To help strengthen and transform the lives of young people, Dr. Erel Margalit established JVP Community in the year 2002. The non-profit organization, called Bakehila (“In the Community”) in Hebrew, is an instrument for strengthening impoverished population centers in the city of Jerusalem. Dr. Margalit, a leading Israeli venture capitalist, founded and manages Jerusalem Venture Partners (JVP) and is dedicated to bolstering Israeli society.
The mission of JVP Community - Bakehila is to be a catalyst for social mobility in disadvantaged neighborhoods in Jerusalem. It works to empower elementary and junior high school students to:
- Acquire academic skills to close educational gaps
- Develop healthy social relationships and self confidence
- Prevent drop-outs
Employing a holistic model, Bakehila works with the child, parents, residents of the local community and municipal institutions to encourage broad-based social change.
Bakehila operates in a total of fifteen schools and ten afternoon Learning Centers reaching approximately 3,000 children annually. The program operates in five low-income Jerusalem neighborhoods. In the 2011, Bakehila is targeting Katamon, Gilo, Neve Yaakov, Talpiyot and Beit Safafa.
To affect broad social change JVP Community (Bakehila) implements formal and informal educational programs in communities. The programs work with children and youth, their parents, and relevant institutions in the community. The aim is to create partnerships between the residents, voluntary organizations and the government sector. Bakehila selected the school as the gateway to reach children. It constitutes the central axis of activity in a child´s day. The school was chosen since it is an institutional space that brings together most of the neighborhood’s residents.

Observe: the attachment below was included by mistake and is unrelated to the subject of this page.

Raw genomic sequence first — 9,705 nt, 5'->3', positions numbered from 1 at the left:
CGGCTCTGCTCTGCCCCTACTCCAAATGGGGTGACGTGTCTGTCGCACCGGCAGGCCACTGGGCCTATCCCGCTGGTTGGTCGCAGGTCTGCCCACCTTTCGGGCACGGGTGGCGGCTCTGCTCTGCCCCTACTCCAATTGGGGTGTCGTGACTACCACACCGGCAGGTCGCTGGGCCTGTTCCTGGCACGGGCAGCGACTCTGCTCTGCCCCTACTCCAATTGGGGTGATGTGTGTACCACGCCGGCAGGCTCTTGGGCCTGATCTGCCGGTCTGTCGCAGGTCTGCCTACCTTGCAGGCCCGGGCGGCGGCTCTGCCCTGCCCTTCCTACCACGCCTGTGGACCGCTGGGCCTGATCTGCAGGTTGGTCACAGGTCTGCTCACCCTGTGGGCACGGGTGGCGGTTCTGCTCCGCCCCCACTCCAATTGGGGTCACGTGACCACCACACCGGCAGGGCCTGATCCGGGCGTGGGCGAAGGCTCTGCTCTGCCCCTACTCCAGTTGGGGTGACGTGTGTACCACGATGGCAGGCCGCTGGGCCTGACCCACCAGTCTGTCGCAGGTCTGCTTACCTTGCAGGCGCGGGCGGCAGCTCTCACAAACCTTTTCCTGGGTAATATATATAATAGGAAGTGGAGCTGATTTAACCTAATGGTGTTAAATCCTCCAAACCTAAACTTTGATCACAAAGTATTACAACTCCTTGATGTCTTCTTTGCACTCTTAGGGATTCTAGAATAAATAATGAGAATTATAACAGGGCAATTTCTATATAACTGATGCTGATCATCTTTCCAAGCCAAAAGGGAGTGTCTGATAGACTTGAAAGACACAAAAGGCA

The target population is youth from low-income families who have the ability to succeed but are not performing in school for one reason or another. Additional Target Population are: Institutional agencies working in the community and municipal bodies involved in aiding neighborhood residents; and "Year-in-Service Volunteers" (Shinshinim) and adult volunteers who are active in the program.
Bakehila organizes and directs five main programs:
Classroom Assistance: 08:00 - 13:30
Learning Centers: 13:30 - 17:00
Youth Group & Social Activities: 17:00 - 19:00
Mentoring Children: 17:00 - 19:00
Parental involvement: 20:00 - 21:30
Bakehila´s educators and year-in-service volunteers (in Hebrew called “Shinshinim”) serve as teaching aides, mentors, role models and youth leaders. All staff and volunteers receive extensive training and supervision throughout the academic year.
Neighborhood schools provide an ideal setting for the program, as they bring together residents of all sectors, maintain long-term relationships with the populations they serve, promote socio-economic mobility and are non-political.
- Improvement in the scholastic achievements of students in the neighborhoods with the goal of eliminating disparities.
- Wholistic work in the student’s natural environment: the family and formal and informal educational frameworks.
- Creation of conditions that strengthen self-esteem, the shouldering of responsibility, the development of a critical approach and involvement.
- Encouraging involvement and leadership of residents.
- Creation of conditions for partnership between government, voluntary organizations and residents.
- Strengthening public institutions that are active in the community (schools, community authorities, welfare offices, etc.).
- Gradual transfer of responsibility for joint projects to the relevant government agency.
Methods of implementation in the community:
- Involvement of parents in various aspects of educational activity in the community.
- Creation of parent groups.
- Creation and participation in task-oriented and “think tank” steering committees in the area of education.
- Involvement of government entities in any project that we are partners in or which we initiate.
- Creation of projects centered on the mapping of needs expressed by the residents or by government entities active in the neighborhood.
- Creation of partnerships between government entities and the third sector as a means of expanding available resources and achieving a broader ability to get things accomplished.